Canadians look to 'weather guy' for edge in Beijing

Doug Charko is getting a read on what Mother Nature is brewing for Canada’s athletes at the Beijing Olympics next year: “I’m the weather guy.”

The 42-year-old meteorologist from Regina is one of 77 Canadian Olympic Committee personnel who are travelling to China during August and September to do their homework on logistics for the Olympics, while supporting the 107 potential Canadian Olympians in China for test events and training camps.

The Summer Olympics open Aug. 8, 2008, but Charko has already started tracking heat, humidity, air pollution, wind and sea currents in order to provide athletes with an idea of what conditions might be like on the day of their competition next year.

“At the level that the top athletes are right now, it is the small difference that can pay off,” Charko said. “A small difference can mean the difference between a medal and no medal.”

Athletes must deal with heat, pollution

The challenge all athletes will face is how to manage their preparation and performance in a climate in which heat and humidity combine to create temperatures in the low 40s and in which air pollution can damage an athlete’s lungs.
Continue Article

“The pollution is a tricky one,” Charko said. "The idea is that people may be able to alter their training schedule a bit and focus on the better days.

“We’re doing this for me to practise and get a good feel for the place and also for the teams to learn how to use that information to their advantage.”

Charko has crunched Beijing weather data from the last 10 years to form a picture of what athletes are up against and says air quality hasn’t improved much despite the organizing committee’s assurances that reducing pollution is a priority.

He said a recent air quality index reading of Beijing was 140, compared to Toronto where a reading over 50 is considered poor, although Charko says he’s still trying to figure out whether the Chinese measure air quality the same way Canadians do.

If pollution is an issue, athletes may avoid coming to the city until a few days before their event, Charko said, and if he or she knows they’ll be performing in boiling heat, they can mentally prepare for it and take the necessary steps to keep cool.

“And how much cooling do they actually need to undergo?” he said. “In some cases, like the sprinters, they actually want to be a little bit warm before they race.”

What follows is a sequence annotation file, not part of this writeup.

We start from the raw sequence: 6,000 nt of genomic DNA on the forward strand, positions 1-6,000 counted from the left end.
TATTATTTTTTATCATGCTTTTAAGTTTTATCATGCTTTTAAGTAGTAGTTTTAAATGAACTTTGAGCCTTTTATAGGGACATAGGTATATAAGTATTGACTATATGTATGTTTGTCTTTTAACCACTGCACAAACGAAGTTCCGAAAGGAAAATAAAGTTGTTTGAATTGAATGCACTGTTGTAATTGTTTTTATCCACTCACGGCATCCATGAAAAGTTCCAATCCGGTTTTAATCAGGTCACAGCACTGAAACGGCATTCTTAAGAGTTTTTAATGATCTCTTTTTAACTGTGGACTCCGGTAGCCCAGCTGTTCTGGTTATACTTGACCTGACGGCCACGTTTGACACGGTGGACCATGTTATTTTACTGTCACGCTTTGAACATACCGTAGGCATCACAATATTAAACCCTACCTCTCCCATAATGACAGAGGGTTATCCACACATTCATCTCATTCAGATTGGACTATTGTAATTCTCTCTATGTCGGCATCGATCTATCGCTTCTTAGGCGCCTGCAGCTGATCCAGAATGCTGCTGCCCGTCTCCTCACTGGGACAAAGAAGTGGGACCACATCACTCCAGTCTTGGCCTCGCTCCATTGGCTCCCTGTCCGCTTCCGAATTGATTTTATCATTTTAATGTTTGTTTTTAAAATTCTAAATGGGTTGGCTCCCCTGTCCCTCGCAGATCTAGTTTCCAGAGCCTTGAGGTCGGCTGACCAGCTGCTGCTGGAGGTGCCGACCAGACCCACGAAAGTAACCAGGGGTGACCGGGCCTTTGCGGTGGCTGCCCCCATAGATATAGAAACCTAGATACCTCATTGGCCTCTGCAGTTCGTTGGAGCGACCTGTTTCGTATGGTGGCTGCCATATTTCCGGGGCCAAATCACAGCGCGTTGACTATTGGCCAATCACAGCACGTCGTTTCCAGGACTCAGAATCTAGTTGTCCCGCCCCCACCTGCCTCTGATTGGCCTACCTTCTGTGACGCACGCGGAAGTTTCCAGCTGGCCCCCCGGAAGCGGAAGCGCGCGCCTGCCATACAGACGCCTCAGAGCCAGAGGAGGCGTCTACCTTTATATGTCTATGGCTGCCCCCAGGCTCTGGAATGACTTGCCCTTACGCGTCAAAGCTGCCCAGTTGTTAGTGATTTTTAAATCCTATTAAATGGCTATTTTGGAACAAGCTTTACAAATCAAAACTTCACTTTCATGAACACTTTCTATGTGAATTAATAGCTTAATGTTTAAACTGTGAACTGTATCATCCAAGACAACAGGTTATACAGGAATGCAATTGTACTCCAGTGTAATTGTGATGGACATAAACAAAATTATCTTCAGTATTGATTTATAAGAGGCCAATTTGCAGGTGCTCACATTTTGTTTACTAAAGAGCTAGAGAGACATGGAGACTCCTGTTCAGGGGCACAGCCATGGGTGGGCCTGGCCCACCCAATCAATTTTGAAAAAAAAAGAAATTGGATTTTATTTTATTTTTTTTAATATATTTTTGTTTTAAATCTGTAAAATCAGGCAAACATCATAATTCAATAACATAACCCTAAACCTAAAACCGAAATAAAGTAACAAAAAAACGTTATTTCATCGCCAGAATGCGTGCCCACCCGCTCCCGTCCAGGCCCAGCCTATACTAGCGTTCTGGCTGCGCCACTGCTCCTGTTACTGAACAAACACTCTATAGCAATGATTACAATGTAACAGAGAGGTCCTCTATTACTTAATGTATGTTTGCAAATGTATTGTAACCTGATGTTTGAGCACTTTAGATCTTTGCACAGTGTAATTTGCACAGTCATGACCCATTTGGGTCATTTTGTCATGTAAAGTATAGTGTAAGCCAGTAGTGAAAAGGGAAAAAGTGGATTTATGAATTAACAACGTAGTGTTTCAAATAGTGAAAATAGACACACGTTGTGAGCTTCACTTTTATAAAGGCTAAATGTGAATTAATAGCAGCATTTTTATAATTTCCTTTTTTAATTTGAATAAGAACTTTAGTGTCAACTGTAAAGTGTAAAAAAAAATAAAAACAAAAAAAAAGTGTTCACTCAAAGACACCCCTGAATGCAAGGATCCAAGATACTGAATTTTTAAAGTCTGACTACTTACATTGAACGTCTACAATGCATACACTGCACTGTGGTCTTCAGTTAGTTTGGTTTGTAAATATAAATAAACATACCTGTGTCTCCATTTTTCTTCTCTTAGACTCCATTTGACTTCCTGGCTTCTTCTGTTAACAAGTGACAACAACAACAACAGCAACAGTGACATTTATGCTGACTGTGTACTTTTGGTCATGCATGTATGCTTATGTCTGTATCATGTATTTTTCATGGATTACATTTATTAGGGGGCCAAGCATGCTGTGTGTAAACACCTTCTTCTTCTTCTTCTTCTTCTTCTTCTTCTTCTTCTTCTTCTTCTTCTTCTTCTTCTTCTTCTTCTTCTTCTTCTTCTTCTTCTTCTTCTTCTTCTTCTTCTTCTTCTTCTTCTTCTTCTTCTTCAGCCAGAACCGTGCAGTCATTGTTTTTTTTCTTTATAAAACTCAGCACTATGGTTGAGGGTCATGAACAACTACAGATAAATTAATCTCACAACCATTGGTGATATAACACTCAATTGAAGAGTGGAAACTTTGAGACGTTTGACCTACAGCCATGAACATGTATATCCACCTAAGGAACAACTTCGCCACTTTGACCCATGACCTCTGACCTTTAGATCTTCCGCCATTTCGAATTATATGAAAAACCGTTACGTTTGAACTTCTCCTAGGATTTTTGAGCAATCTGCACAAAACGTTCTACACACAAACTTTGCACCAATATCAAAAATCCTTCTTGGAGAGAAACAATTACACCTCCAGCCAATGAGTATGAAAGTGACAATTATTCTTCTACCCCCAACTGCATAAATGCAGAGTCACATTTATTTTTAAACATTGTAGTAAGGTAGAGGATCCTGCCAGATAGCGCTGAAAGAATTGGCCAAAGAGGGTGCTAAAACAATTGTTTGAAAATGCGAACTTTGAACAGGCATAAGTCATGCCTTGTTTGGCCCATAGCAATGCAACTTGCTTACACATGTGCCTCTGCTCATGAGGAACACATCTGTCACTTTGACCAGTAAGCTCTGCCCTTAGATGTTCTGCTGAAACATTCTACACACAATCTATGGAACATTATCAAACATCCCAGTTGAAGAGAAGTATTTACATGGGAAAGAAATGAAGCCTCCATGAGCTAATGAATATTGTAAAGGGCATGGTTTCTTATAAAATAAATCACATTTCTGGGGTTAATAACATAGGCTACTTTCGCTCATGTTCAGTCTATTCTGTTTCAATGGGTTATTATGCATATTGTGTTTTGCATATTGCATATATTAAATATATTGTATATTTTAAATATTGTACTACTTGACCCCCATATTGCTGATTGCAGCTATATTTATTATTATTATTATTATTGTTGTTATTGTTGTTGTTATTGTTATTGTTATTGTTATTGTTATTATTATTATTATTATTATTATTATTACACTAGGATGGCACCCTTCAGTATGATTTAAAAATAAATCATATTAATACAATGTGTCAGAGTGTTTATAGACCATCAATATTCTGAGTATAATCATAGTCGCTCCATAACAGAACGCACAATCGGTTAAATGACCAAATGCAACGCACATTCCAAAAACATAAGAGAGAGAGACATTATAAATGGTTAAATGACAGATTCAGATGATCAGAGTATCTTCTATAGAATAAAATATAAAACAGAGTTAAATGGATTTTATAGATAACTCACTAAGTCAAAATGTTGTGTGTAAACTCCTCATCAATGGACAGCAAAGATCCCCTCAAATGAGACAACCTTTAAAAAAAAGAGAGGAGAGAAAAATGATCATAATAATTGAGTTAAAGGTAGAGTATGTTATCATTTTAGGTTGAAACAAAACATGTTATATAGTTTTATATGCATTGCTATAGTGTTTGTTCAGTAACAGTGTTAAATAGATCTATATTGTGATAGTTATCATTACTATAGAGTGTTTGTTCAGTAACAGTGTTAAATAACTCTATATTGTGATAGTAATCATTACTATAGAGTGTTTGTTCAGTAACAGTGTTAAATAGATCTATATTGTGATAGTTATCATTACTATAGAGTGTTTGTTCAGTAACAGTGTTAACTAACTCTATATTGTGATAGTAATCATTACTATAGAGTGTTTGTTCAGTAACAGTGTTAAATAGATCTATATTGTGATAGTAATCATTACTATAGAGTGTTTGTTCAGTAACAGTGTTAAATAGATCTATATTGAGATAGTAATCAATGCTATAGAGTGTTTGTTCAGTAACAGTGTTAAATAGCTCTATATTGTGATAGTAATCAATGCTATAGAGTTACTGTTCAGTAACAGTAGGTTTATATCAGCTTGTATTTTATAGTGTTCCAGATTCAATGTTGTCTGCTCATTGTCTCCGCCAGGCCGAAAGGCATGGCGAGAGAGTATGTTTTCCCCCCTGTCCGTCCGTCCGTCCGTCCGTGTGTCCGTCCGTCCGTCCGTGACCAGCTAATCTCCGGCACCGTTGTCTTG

Number crunching in Calgary

Charko will share his climate information with environmental physiologist Dr. Jon Kolb of the University of Calgary.

Kolb will then determine how an athlete’s body will react to the climate and recommend strategies for dealing with it. He’s testing athletes’ respiration in China this month.

The COC is spending about $325,000 over the next two months on Canada’s operations in Beijing, according Derek Covington, director of Olympic preparation.

“It’s extremely important in normalizing the Olympic environment and understanding the challenges of the Beijing Games specifically and how they’re different than world championships or World Cup events,” Covington said.

“It’s basically just preparing all these sports to be prepared for all types of challenges and distractions they might come across and will likely come across in Beijing.”

Test events at Olympic venues this month include world junior rowing, world junior wrestling, sailing, canoe slalom test, canoe sprint, beach volleyball, cycling and archery followed by the women’s World Cup of soccer, cycling, modern pentathlon, triathlon, and softball in October.

World champion swimmer Brent Hayden travelled to Beijing earlier this month to simulate his competition schedule. He discovered recently he is an asthmatic, so he’s trying to figure out a way to cope with it in the smog.

The senior women’s wrestling team will also be there this month for a training camp at the Canadian International School in the embassy district of Beijing.

Road to Excellence

Road To Excellence, a business plan for the success of Canada’s summer athletes, directed Sport Canada funding towards buying an Olympic wrestling mat, which costs about $14,000, for the team while in Beijing.

The objective of Road To Excellence is for Canada to finish among the top 16 countries at the Beijing Olympics, as well as in the top five at the Paralympics that follow the Olympics.

Charko says the British Olympic team has had a full-time meteorologist for years.

He is a part-time consultant for the COC and his background is in sailing.

Charko was a meteorologist, or a “met man,” for the America’s Cup race during the past nine years and most recently for the Italian team Luna Rosa.

He spoke to the Canadian Press during a recent stop to visit family in Regina, but he is moving back to New Zealand, where he met his wife Juliet, after three years of living in Spain.

The Canadian sailing team approached Charko in 2006 about working with their sailors and his role has expanded to include the entire Canadian Olympic team.

“The America’s Cup is a big deal in sailing and the budgets are just unbelievable,” Charko said. “It’s the Formula One of sailing, but being involved with the Canadian team gives me a little kick that I didn’t get with the America’s Cup.”